Two years ago, California Democrats flipped seven Republican seats in Congress. This month, Republicans are on the cusp of flipping back four of them, and leading former East Bay legislator Delaine Eastin to enter the upcoming campaign to lead the California Democratic Party.

Eastin threw her hat in the ring on various social media platforms over the weekend, citing a need expand the party’s base after Democrats lost congressional seats to Republicans for the first time in decades. The GOP gains occurred in Southern California and the Central Valley.

Eastin hopes to follow a dogged, but ultimately unsuccessful underdog bid for governor two years ago, with a campaign to expand the party’s tent, nurture a new bench of future Democrats, expand its donor base, and refocus the party on environmental issues.

Eastin’s decision to run for party chair is not based on any single issue or individual, but a “call for arms” to rebuff short-term GOP gains with an “inclusive strategy” for state Democrats to rally behind, she wrote on her campaign website.

“There is great concern expressed that people have left the Democratic party, that we have allowed it to shrink to a handful of special interest groups. Many people do not feel the Party cares about them, or hears their concerns. I was asked if I would consider stepping up to lead the California Democratic Party, to inspire and grow our Party,” Eastin wrote.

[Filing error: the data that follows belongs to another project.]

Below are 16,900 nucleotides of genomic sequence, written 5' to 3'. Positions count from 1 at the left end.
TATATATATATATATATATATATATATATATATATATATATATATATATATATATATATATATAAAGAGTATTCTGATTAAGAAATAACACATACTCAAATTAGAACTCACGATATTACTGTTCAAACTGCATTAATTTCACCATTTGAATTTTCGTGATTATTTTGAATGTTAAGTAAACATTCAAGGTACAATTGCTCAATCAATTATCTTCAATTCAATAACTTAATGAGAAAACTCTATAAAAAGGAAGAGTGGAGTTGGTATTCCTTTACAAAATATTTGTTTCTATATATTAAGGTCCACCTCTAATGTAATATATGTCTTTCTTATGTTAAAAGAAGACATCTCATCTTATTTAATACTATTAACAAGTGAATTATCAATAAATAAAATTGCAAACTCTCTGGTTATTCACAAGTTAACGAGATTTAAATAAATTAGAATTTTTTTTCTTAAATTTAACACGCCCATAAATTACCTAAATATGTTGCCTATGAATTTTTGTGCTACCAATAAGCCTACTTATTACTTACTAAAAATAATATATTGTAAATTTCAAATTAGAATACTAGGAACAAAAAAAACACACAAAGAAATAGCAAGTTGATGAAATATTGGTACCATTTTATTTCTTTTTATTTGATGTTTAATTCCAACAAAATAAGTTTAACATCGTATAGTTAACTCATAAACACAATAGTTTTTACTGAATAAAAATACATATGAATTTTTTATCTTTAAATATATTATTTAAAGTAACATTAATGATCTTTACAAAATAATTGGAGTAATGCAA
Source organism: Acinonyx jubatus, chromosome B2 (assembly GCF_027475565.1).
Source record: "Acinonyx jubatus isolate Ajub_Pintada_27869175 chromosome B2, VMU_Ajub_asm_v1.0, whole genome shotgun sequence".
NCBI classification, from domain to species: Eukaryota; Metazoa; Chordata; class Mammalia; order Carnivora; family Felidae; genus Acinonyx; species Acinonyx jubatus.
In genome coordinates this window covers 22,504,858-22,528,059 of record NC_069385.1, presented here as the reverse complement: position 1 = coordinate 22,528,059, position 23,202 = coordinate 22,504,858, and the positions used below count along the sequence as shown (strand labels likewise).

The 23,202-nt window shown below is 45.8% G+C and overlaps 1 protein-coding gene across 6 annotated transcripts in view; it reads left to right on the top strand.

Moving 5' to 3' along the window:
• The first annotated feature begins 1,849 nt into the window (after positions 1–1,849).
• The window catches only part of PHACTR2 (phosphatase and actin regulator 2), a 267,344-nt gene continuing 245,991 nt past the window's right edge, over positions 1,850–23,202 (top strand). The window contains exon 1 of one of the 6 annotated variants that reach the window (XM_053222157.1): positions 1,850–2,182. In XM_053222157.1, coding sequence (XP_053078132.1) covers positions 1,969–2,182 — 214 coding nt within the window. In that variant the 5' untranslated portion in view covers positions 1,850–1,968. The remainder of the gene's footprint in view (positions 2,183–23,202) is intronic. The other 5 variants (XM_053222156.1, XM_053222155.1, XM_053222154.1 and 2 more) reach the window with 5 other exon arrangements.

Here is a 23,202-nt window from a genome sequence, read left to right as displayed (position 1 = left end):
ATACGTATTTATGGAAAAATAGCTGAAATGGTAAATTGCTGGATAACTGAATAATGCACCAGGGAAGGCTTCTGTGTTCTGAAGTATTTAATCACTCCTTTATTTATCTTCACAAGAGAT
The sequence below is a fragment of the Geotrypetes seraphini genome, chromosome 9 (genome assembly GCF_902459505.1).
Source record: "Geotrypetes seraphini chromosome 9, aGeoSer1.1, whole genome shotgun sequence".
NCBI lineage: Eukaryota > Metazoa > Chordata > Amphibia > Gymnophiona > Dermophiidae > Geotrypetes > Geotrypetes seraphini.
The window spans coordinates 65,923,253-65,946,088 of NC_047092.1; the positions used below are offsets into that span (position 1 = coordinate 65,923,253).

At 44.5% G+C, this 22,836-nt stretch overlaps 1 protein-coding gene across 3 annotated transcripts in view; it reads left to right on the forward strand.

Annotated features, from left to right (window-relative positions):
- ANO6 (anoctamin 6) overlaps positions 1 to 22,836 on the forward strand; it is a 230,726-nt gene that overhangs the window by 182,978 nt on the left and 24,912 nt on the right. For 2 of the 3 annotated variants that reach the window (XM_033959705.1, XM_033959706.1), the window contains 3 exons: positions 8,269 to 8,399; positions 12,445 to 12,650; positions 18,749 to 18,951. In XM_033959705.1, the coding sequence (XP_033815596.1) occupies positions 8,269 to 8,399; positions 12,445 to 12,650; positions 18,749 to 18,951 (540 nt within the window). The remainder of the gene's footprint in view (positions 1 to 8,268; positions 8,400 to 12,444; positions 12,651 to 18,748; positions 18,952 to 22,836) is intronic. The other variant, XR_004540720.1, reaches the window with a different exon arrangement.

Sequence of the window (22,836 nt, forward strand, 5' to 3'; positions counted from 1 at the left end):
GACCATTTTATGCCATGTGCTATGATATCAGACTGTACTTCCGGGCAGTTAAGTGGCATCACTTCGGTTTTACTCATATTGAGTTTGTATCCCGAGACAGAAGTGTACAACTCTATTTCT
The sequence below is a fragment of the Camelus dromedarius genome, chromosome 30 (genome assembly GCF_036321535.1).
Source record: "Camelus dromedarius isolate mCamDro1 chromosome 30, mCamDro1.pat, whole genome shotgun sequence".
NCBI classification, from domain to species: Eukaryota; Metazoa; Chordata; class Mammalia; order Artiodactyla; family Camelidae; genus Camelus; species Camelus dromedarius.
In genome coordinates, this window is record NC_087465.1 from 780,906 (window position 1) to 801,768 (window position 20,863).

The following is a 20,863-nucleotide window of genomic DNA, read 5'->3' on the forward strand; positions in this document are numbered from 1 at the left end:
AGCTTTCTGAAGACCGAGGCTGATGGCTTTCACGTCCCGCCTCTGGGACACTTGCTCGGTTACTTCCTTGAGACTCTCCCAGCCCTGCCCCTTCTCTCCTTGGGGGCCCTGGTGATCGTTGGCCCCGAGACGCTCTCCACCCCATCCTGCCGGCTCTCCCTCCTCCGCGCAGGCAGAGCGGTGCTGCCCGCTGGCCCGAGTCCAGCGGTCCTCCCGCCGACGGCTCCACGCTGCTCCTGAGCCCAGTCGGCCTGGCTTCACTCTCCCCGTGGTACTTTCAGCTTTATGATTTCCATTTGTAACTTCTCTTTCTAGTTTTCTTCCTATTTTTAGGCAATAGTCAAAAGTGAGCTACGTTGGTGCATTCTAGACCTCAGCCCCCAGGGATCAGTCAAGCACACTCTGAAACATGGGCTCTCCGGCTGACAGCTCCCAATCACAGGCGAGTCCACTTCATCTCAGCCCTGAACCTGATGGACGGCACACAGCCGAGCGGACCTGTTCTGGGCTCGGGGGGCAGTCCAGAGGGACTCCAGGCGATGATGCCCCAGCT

California Democrats will hold elections for its party chair next April following January elections across the state for district delegates.

The November election was undoubtedly an inauspicious debut for California Democratic Party Chair Rusty Hicks, a former head of the Los Angeles County Democratic Party. Hicks won the chairpersons seat in 2019.

Hicks replaced embattled chair, Eric Bauman, who was jettisoned after numerous allegations of workplace sexual harassment.

Two years prior, Bauman, also from Los Angeles, narrowly defeated Bay Area resident Kimberly Ellis in a hard-fought campaign that left a bitter taste for many progressives.

Eastin began her political career as a Union City councilmember before serving the region in the California Assembly for four terms. Eastin later served as state superintendent of public instruction for eight years, ending in 2003.

In 2018, Eastin ran to the left in a large field gubernatorial candidates as something of a pragmatic progressive. Although she finished a distant sixth in the race, her no-nonsense, plain-spoken debate performances, nonetheless, won her plaudits among state Democrats.